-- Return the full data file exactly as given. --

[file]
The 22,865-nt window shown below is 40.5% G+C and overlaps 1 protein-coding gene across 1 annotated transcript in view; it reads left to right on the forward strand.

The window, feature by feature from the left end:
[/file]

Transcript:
The 22,865-nt window shown below is 40.5% G+C and overlaps 1 protein-coding gene across 1 annotated transcript in view; it reads left to right on the forward strand.

The window, feature by feature from the left end: